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Strap-on tank converts a car into a true all-terrain vehicle

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February 16, 2010

The strap-on tank means flat tires are a thing of the past

The strap-on tank means flat tires are a thing of the past

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If you thought replacing the wheels of a Subaru WRX STi with a Mattracks rubber track system was impressive, take a look at the strap-on tank that turns your old rust-bucket into a half tank, half car, true all-terrain vehicle.

Apparently the brainchild of a resourceful inventor from Chelyabinsk, Russia, Metelica is constructed from the leftover tread assemblies. As the videos show, the car is driven onto the treads, the wheels are removed and (although exactly how the conversion works remains a bit of a mystery to us) the driver is able to control both the speed and steering of the treads using the cars controls.

Check out the vids to see the strap-on tank in action. If you can enlighten us with further details, please drop us a line in the comments. We’re sure we’re not the only ones who’d love to learn more about this unit.

Via DVICE

About the Author
Darren Quick Darren's love of technology started in primary school with a Nintendo Game & Watch Donkey Kong (still functioning) and a Commodore VIC 20 computer (not still functioning). In high school he upgraded to a 286 PC, and he's been following Moore's law ever since. This love of technology continued through a number of university courses and crappy jobs until 2008, when his interests found a home at Gizmag.   All articles by Darren Quick
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6 Comments

Potentially a good idea, but poorly executed. And the Russian "inventor" wasn't the first to come up with it. An almost identical track conversion was produced in the UK back in the 'seventies. I recall seeing it on demonstration with a Ford P100 pick-up truck on the back. In that instance, though, the vehicle's wheels were retained and the tracks were driven via rollers which were rotated by the tyres. Any wheeled two-wheel-drive vehicle could be driven on and off the tracked platform without modification. If I recall, directional control was achieved by hydraulically operated steering brakes via a simple remote control, but I'm a bit sketchy on that aspect of it. There may well be a demand fo something cheap and cheerful like this in Russia, but I suspect considerably more development is required.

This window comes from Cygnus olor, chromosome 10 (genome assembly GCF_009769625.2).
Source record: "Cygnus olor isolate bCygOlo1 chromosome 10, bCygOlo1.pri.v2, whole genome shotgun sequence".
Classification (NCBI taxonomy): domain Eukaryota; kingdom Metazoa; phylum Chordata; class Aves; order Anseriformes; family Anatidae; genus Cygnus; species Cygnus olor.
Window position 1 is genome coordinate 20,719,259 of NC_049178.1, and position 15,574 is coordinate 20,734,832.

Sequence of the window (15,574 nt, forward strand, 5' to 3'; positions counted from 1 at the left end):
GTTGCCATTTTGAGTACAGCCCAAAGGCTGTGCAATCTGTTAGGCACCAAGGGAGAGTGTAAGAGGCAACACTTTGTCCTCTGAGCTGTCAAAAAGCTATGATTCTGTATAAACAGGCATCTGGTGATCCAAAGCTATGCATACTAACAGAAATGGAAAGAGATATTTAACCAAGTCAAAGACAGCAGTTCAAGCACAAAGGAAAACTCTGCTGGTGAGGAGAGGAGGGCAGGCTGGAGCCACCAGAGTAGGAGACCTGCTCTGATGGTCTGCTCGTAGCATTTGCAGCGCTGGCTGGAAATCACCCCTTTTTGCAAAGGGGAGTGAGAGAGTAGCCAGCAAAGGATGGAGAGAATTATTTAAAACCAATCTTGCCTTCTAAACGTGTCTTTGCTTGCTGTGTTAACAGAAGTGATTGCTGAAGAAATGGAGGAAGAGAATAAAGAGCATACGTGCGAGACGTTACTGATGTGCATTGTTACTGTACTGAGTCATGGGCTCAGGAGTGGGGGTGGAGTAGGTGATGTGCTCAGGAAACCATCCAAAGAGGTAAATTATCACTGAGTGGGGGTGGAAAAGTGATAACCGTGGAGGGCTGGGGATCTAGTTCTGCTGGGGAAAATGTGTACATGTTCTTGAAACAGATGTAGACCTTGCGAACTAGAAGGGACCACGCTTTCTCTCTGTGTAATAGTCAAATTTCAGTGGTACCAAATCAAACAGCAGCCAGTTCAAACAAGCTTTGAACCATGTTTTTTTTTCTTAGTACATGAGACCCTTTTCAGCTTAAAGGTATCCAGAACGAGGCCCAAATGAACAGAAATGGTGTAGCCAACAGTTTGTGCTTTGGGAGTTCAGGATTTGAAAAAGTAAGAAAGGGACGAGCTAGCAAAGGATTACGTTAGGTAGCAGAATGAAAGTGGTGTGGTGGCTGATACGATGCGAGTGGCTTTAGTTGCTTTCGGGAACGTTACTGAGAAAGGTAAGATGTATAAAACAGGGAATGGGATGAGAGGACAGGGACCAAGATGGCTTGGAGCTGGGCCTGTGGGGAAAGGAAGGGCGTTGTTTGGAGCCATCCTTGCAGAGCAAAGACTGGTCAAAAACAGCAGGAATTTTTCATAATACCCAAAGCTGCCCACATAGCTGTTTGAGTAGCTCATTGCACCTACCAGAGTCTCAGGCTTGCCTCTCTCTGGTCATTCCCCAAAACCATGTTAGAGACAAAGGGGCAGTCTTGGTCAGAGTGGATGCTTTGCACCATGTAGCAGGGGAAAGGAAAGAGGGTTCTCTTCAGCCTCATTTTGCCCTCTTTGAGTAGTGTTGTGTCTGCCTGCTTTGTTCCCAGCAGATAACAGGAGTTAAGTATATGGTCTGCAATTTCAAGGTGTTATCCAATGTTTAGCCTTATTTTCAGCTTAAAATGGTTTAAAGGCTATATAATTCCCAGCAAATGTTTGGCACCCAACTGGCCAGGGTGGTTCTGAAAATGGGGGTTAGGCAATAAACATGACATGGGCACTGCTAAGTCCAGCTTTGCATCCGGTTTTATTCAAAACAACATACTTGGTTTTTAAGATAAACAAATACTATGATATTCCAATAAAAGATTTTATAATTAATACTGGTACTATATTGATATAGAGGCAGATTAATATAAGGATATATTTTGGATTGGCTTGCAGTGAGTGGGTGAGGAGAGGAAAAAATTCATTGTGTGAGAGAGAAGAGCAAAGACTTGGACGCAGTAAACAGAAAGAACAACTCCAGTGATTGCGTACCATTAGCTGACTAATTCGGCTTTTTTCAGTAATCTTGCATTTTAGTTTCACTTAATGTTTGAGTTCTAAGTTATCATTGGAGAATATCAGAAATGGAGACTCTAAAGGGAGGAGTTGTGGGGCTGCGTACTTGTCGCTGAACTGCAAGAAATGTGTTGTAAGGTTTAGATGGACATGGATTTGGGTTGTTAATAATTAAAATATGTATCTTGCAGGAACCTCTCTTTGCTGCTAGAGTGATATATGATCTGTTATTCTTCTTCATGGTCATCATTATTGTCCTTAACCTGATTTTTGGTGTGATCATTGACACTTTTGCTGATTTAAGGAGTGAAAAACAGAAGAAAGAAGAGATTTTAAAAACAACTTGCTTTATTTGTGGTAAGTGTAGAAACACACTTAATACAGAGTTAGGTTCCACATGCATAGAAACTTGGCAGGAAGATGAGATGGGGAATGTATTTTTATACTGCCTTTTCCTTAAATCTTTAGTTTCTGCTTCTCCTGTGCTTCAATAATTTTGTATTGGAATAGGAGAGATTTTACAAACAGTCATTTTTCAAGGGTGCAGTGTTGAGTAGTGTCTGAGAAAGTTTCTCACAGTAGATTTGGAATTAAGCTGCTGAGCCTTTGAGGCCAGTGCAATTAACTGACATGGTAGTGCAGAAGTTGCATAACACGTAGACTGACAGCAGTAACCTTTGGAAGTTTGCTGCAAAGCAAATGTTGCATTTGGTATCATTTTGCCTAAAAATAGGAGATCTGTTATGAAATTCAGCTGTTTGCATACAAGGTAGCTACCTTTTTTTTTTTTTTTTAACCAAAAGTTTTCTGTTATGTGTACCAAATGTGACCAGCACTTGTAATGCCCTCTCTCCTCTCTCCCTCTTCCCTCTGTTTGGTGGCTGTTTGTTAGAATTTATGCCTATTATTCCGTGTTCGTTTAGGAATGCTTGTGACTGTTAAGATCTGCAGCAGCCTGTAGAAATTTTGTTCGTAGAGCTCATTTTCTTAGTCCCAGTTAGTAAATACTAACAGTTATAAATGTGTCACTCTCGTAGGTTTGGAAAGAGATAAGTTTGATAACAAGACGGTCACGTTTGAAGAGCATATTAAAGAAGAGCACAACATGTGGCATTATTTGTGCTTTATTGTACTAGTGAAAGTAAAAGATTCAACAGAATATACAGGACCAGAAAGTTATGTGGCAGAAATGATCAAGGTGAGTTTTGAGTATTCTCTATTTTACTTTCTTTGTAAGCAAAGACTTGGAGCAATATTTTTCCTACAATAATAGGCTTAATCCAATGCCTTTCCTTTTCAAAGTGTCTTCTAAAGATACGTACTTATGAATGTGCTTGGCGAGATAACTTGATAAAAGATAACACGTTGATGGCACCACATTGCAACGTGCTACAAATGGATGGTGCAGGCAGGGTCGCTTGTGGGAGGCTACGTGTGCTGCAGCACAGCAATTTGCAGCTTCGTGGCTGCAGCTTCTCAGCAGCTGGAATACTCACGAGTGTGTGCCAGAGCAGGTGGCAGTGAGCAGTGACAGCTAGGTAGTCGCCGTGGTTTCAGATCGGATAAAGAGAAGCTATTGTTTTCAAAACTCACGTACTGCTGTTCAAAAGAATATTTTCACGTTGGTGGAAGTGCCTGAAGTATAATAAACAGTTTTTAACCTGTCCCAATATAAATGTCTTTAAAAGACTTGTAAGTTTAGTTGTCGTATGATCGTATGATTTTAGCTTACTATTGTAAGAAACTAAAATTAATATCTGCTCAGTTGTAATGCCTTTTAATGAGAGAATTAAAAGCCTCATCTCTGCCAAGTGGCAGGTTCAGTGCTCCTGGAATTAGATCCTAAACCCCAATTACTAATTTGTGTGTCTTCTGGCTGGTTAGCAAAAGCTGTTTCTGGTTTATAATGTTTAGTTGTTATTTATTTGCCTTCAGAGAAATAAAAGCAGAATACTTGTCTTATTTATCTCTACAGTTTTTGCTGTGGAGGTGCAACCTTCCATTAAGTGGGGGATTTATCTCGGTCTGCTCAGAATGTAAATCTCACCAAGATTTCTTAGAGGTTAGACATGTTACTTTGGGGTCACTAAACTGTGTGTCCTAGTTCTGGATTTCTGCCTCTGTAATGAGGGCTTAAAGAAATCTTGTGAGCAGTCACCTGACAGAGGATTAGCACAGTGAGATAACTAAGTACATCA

Similarly, you refer to the Subaru WRX STI with its Trax conversion. This isn't a new idea either. The concept was first developed by a Scottish engineer back in the 'sixties, if not earlier, when a Land Rover was fitted with four Cuthbertson track units so it could operate in boggy conditions. It was used initially by the Royal Air Force Bomb Disposal teams on the bombing ranges and, subsequently, other duties were found for it. The conversion was available for Land Rovers for years.

I guess there is rarely ever anything new in this world. :)

Grunt
17th February, 2010 @ 05:41 am PST

At to steering, I think they are using a split master cylinder system with braking of one tread at a time to steer. the front Hubs are on a connection to the master cylinders and "brake" the track to cause it to turn the way you wish to go. This is not a hard concept to put in use as the Cushman Trackster has used it for over 30 years as has most tracked units of any design or the alternate of shifting power from one track to the other.

Hope this helps you.

Facebook User
17th February, 2010 @ 07:02 am PST

This conversion system operates by mounting a car chassis to the track assembly and the power is delivered by apparently attatching the vehicles drivelline to the diferential that is built into the track assembly. the steering is accomplished by the two master cylinders that are attatched to what appears to be the front axles. when the wheel is turned it actuates the master cylinder porportionaly and brakes the corrisponding disc brake assembly at the rear of the track assembly slowing the track on that side and making the vehicle turn. Buldozers use this same method of control, though more complex. This track assembly is driven from the rear and would most likely only work with a rear wheel drive car without signifigant modification to the track assembly.

bmwkrider
17th February, 2010 @ 11:33 am PST

I' m surprised to hear the British came up with both the trax and the tank design for car especially back many years ago. I remember actually seeing a Hummer fitted with 4 trax treads a decade ago similar to the recently Subaru which promted I had to get a Hummer just for that... LOL...

Chris7527
17th February, 2010 @ 09:42 pm PST

From the videos, it surely looks like a good thing to own a tank in that -30C degrees weather!!!!

Chris7527
17th February, 2010 @ 09:45 pm PST

What red blooded Ruskii could say Niet?

Craig Jennings
18th February, 2010 @ 08:07 pm PST
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